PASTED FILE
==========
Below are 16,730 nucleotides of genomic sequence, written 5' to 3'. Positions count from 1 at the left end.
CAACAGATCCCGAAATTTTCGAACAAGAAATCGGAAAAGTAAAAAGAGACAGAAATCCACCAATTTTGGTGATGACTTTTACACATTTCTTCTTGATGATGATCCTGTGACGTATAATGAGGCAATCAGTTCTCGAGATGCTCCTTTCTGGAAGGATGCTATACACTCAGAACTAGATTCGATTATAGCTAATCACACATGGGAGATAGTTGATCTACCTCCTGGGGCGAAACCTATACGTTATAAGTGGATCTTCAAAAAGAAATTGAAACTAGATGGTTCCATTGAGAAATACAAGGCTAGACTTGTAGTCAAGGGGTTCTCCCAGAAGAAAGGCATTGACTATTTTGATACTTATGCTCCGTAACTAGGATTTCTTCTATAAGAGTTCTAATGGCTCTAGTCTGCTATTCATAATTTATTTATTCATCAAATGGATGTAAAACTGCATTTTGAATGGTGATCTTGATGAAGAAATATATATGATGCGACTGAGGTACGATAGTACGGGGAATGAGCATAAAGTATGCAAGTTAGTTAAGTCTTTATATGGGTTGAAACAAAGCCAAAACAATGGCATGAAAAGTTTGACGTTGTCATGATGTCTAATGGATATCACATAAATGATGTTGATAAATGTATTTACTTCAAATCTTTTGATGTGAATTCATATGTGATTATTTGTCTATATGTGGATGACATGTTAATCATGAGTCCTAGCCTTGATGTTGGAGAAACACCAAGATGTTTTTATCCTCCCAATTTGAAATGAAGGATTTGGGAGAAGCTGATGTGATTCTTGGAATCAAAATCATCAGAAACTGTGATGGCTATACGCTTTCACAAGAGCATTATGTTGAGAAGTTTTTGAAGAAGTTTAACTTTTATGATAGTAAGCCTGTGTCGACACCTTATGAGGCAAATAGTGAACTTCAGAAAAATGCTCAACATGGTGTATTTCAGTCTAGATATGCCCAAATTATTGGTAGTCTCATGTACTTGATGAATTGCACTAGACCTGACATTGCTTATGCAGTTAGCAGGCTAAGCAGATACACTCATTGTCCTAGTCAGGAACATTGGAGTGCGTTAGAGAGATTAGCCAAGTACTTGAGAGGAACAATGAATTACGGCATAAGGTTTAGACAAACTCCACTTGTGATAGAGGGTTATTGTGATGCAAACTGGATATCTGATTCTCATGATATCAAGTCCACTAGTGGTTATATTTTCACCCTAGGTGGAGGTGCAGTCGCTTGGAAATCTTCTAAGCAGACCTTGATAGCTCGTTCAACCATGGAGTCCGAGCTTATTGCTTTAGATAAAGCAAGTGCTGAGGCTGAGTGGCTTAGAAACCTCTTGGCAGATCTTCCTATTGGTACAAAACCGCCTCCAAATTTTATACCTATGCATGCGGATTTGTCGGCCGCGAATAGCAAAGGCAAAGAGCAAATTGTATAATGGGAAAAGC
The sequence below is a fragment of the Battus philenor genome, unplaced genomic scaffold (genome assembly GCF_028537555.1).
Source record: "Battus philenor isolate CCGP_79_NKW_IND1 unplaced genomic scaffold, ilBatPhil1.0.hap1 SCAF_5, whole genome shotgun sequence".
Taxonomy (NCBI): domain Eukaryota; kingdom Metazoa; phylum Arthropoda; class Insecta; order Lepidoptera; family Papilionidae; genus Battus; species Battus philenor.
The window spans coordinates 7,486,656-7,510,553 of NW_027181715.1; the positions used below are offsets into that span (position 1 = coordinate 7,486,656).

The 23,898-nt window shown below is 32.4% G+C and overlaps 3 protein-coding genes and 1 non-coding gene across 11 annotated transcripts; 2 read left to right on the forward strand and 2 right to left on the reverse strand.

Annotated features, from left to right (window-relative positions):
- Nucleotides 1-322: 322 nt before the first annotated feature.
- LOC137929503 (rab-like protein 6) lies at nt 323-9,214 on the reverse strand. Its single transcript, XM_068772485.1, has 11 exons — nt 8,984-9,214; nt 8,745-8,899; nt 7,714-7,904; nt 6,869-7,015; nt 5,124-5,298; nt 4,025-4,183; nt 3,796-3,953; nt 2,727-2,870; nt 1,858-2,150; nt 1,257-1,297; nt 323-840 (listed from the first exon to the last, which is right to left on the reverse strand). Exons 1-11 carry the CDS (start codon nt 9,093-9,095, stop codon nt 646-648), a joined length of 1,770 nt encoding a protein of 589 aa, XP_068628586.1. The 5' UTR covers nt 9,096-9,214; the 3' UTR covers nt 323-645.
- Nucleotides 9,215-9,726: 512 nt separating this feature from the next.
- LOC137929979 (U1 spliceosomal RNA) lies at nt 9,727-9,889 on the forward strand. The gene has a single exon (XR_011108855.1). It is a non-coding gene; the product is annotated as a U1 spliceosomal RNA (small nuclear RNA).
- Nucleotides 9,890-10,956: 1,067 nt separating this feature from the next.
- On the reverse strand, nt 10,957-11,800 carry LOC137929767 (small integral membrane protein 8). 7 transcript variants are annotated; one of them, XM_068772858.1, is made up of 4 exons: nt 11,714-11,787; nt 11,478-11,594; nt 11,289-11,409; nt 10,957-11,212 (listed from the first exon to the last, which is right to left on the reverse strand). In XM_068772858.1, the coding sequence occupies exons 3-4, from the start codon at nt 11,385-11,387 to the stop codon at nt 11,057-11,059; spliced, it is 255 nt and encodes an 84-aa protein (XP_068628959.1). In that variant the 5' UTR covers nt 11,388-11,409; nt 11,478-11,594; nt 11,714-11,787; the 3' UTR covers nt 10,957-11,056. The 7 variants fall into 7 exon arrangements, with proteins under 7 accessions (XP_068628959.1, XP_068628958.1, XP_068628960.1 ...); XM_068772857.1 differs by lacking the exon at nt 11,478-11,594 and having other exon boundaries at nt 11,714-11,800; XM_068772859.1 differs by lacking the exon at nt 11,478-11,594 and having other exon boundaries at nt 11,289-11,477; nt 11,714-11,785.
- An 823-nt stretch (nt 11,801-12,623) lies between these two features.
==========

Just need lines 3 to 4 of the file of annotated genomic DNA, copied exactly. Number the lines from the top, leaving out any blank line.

The sequence below is a fragment of the Battus philenor genome, unplaced genomic scaffold (genome assembly GCF_028537555.1).
Source record: "Battus philenor isolate CCGP_79_NKW_IND1 unplaced genomic scaffold, ilBatPhil1.0.hap1 SCAF_5, whole genome shotgun sequence".